Question about Texas Instruments TI-83 Plus Calculator

Hello

To raise a number to an arbitrary power you use the [^] key below [CLEAR]

7.5 to power 4 is entered as follows

7.5 [^]4 [ENTER] gives 3164.0625

**Other exemples (if you are interested)**

Fifth root of 300 is enterd as 300[^](1/5) [ENTER]

If you raise a number to a negative power use the small minus sign (-)

157 to power of -3

157 [^][(-)]3 [ENTER] gives 2.584E-7 =2.584x10^(-7).

Hope it helps

Posted on Sep 10, 2009

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Posted on Jan 02, 2017

SOURCE: How do I add Exponents on my T1-30xa calculater

Hello,

There is a rule of Algebra, that says**(a^m)[x] (a^n) = a^(m+n) **

a is the base of the power, n, and m are the exponents. As you can see, multiplying two powers of the same base is equal to the power of the (common) base with the sum of the exponents.

If that is what you had in mind, the calculator uses the rule correctly and no intervention from you is necessary.**If you enter (2^4)[x](2^6), the calculator will give 1024, which is 2^10. **

I may be wrong, but what you call add exponents refers really to performing addition where addends (the terms you add) are arbitrary powers, such as

2^7 + (5.5^3) - (1/3)^4

Once you enter a power term, the calculator calculates it and the result is now just a number. It can be added, subtracted, multiplied

For the exemple above

2 [Y to the x] 7 + (5.5)[Y to the x] 3 -(1/3) [Y to the x] 4 [=] yields 294.3626543

For the cube of 5.5 you can use the key combination [2nd][X^3]

Hope it helps.

Posted on Oct 13, 2009

Just want to make sure that we are on the same page.

2^(-3) + 3^(-3)

2 to the exponent -3 + 3 to the exponent -3

Because of BEDMAS, we have to do the exponent calculations first and then do the addition between the two terms last.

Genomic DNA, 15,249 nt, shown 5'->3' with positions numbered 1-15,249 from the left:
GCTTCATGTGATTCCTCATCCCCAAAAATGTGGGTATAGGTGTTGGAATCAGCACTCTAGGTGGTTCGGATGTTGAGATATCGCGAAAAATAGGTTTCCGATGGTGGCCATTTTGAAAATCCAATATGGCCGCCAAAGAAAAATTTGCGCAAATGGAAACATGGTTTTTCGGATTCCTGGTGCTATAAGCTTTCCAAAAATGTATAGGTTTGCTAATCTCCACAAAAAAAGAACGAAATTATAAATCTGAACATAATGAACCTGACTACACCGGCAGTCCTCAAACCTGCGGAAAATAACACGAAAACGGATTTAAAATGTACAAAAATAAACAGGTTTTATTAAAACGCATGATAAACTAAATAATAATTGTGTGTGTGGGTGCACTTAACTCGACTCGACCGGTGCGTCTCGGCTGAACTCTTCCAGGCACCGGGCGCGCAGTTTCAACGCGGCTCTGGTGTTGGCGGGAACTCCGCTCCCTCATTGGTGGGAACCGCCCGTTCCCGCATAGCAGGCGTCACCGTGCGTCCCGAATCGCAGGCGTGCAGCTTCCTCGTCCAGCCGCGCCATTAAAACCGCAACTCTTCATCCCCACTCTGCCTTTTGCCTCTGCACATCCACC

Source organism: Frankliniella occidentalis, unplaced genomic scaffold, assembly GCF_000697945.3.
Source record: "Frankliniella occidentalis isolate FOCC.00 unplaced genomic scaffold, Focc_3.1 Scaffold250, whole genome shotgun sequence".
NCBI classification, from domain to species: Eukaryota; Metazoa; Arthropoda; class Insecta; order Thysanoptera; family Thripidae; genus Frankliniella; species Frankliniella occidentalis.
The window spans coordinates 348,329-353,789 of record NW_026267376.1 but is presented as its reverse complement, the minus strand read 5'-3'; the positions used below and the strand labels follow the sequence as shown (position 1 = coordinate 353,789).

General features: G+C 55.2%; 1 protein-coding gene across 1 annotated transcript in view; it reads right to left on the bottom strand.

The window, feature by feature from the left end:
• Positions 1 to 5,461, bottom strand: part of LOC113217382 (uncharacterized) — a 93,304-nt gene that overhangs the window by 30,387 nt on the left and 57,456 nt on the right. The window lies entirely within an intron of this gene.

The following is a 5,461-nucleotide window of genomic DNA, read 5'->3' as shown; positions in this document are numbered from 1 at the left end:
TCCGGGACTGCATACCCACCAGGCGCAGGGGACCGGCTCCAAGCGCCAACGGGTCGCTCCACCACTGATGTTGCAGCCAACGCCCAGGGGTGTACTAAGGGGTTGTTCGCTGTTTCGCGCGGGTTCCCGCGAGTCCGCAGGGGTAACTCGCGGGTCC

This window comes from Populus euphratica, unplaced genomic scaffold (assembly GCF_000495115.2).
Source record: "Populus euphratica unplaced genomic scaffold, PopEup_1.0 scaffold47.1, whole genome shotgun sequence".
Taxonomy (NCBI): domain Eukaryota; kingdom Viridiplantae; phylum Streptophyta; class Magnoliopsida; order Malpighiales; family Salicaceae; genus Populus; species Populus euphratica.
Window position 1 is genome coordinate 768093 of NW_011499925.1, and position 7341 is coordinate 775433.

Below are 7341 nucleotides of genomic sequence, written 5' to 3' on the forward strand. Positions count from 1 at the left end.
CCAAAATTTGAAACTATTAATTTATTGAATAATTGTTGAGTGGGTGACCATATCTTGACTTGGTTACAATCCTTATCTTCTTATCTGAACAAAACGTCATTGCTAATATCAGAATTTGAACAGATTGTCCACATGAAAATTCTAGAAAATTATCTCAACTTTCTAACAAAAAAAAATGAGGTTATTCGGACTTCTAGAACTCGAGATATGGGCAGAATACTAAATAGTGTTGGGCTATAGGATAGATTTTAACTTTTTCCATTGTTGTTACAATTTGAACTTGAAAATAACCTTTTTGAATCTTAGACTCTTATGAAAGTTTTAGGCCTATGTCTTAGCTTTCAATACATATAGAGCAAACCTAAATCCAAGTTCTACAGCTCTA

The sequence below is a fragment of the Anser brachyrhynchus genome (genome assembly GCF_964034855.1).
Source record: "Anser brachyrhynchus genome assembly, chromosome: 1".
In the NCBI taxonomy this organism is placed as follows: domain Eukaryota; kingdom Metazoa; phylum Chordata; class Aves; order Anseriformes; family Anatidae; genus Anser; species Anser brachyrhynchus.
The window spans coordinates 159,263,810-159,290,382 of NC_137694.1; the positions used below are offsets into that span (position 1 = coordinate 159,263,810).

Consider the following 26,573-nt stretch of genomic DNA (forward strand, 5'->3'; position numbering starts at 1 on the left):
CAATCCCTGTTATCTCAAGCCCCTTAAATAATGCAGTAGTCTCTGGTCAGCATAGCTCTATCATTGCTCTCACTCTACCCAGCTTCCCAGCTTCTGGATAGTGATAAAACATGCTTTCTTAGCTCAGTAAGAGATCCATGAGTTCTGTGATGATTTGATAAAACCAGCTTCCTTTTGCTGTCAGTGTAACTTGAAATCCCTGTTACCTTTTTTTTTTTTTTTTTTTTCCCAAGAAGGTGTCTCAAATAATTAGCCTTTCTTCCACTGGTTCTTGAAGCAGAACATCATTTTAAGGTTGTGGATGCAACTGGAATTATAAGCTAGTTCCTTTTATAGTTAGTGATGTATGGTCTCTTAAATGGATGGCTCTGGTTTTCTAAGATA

The rule of negative exponents is you put 1 over the base to the same exponent, but change the exponent from negative to positive.

=1/(2^3) + 1/(3^3)

= 1/8 + 1/27

To add or subtract numbers, we need a common denominator.

Let's factor 8 and 27 to get the lowest common multiple.

8 - 1 2 4 8

27 - 1 3 9 27

Nothing in common to eliminate, so we have to use 8 x 27 or 216.

27/216 + 8/216 = 35/216

Good luck,

Paul

2^(-3) + 3^(-3)

2 to the exponent -3 + 3 to the exponent -3

Because of BEDMAS, we have to do the exponent calculations first and then do the addition between the two terms last.

The rule of negative exponents is you put 1 over the base to the same exponent, but change the exponent from negative to positive.

=1/(2^3) + 1/(3^3)

= 1/8 + 1/27

To add or subtract numbers, we need a common denominator.

Let's factor 8 and 27 to get the lowest common multiple.

8 - 1 2 4 8

27 - 1 3 9 27

Nothing in common to eliminate, so we have to use 8 x 27 or 216.

27/216 + 8/216 = 35/216

Good luck,

Paul

Mar 11, 2017 | Homework

I don't have this calculator, but let's give this a shot and see if it gives us the correct answer.